Chillers in hospitals keep energy costs downDec 27, 2013
Chillers are critical to the daily function of a health facility. But what’s even more important than having chillers in hospitals or clinics? Having the right chiller. Reliability, efficiency, and facility fit all have to be considered before going chiller shopping. The right chiller can make all the difference in reducing energy costs, while a sub-par piece of equipment can actually increase costs by leading to shortened equipment life span or even equipment failure. Here are some simple tips that should inform your search on one of the most integral ingredients for effective health facility commissioning.
Know your needs
Buying a chiller is expensive, no matter how you slice it. Installation costs can run exorbitantly high for such a heavy, expansive piece of equipment (sometimes even requiring a crane to place within a building!). Your structure should be exhaustively evaluated for a chiller that suits your price range as well as your structure. Facility volume, layout, and required BTUs all need to be considered, and the only way to know for sure what kind of chiller a facility needs is with an expert’s assessment. Going with the first one you see, or worse, the most economical option, could end up costing you much more than it will save you.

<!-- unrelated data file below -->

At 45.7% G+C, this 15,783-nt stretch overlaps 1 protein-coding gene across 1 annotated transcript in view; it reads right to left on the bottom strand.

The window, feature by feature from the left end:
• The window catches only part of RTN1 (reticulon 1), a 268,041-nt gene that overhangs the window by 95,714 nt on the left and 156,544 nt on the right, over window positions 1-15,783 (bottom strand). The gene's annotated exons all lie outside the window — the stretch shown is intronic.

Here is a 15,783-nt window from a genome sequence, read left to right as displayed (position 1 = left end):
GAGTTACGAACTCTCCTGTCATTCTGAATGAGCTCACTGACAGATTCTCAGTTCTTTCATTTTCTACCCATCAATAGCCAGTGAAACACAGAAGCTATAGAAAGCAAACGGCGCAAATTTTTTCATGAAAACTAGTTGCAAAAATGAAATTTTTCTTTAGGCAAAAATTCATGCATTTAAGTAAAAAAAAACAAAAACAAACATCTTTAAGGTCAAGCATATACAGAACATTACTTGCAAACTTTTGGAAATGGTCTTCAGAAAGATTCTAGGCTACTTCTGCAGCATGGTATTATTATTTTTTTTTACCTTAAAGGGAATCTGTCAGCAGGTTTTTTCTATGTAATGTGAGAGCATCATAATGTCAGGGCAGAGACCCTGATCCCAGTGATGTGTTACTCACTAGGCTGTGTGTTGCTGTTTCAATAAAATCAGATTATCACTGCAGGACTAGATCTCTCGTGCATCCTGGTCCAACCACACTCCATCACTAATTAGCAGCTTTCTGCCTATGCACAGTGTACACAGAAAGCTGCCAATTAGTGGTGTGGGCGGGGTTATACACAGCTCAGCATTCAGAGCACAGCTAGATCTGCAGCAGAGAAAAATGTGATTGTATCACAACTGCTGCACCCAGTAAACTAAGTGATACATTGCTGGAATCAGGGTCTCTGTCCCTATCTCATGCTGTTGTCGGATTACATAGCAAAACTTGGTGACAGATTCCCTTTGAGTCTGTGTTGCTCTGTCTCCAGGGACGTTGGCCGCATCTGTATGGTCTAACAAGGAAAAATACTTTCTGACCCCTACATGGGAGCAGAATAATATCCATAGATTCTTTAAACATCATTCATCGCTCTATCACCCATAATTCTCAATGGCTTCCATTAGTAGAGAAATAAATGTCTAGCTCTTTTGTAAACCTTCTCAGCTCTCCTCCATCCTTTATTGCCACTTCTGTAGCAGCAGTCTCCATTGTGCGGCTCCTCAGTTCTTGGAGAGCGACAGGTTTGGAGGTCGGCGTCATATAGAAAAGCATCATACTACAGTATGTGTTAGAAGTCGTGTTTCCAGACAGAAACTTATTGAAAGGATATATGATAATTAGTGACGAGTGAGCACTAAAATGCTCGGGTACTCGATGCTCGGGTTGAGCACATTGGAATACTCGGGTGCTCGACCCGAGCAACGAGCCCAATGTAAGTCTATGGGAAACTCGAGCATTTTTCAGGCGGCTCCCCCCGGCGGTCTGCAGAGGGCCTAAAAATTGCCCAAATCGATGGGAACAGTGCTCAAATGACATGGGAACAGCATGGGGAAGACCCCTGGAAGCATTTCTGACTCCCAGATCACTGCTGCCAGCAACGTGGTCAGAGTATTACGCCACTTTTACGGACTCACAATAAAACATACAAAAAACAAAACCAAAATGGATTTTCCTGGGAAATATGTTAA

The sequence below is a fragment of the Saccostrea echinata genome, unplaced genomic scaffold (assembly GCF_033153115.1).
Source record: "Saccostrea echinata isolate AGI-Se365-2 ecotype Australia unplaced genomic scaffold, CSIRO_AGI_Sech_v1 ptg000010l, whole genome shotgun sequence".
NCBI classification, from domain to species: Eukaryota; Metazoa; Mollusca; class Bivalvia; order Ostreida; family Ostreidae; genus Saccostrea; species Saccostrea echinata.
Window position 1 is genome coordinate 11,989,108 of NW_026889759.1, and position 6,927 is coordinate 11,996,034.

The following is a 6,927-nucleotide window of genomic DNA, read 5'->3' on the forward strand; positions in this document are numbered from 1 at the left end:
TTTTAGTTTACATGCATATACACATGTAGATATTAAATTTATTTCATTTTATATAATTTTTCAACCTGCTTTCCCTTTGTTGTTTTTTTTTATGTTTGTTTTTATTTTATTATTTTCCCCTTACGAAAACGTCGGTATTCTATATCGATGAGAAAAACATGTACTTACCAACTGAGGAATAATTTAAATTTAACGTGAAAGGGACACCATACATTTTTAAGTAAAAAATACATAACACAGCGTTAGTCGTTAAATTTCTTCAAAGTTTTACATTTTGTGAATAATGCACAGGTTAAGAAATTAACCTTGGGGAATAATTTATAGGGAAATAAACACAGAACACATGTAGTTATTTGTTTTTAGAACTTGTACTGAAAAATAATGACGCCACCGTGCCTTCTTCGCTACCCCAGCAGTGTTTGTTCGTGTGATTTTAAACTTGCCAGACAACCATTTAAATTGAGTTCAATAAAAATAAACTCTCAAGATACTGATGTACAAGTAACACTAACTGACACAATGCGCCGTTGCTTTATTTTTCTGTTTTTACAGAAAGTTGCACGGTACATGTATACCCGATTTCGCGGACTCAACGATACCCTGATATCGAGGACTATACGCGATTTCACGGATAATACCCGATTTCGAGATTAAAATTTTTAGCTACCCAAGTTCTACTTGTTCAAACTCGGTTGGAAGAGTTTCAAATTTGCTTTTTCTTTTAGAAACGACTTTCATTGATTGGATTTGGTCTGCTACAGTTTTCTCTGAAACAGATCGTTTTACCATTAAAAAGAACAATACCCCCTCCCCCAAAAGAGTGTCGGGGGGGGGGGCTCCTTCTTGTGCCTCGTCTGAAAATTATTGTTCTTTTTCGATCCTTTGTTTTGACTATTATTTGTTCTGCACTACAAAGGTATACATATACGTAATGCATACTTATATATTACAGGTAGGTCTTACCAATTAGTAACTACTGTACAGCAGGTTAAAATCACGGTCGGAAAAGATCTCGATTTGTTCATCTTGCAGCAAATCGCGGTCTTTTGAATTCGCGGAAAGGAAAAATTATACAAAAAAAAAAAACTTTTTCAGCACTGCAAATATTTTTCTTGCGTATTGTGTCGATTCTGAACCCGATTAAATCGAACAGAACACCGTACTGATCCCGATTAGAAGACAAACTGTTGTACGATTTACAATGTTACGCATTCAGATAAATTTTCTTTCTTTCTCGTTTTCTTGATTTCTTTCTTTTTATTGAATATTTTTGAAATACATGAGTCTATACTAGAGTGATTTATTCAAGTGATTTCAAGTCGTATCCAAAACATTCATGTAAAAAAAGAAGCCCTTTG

Avoid older scroll compressors
Older varieties of “scroll” type compressors only have two modes, on and off. Ergo, these machines operate within a temperature range: when the temperature rises too high, they start chilling the area, and when it drops to the end of its range, it disengages. Forcing the machine to constantly whir to life multiple times per day actually raises energy consumption rates compared to digital models or inverter scroll compressors. The clear superior choice, these newer models are capable of idling at a low-energy rest state and maintain much more precise temperature ranges.
Get it reboot-ready
When emergency power kicks in during an unplanned outage at a medical facility, the transition has to be seamless. Unfortunately, not all chillers are built for instant switch-over – some take 15 minutes or more to come back online. In a work environment where instantaneous energy is a must, your chiller needs to be able to deal with anything thrown at it at the drop of a hat.
Consider heat recycling
One byproduct of all chiller systems is thermal energy. Traditionally, this heat is just filtered up and away from the building via vents, but recycling it back into the facility could curb energy costs from other sources around the building dramatically. The hot refrigerant vapor has a plethora of uses, from using it to heat space around the building, warm the reheat coils in parts of the air conditioning systems, or even be for personal use in the restroom, laundry area or kitchen.
Take advantage of ambient air
Since 2010, more energy-efficient, “free cooling” chillers have been looked upon extremely favorably by facilities looking for commissioning services. These types of chillers use cold outside air as a tool for chilling water – a strategy best suited for regions with enduring, predictable cold seasons. The method is ingeniously simple: when the outside temperature falls below a predetermined point, a valve opens and allows chilled water to bypass the chiller it adjoins. This water is then directed through a special “free cooling” coil that puts the gratis gift from nature to good use throughout the facility.
You may be interested in these other posts:
- How hospitals are reducing energy consumption with existing building commissioning
- Hospitals prepare to reformat in light of Obamacare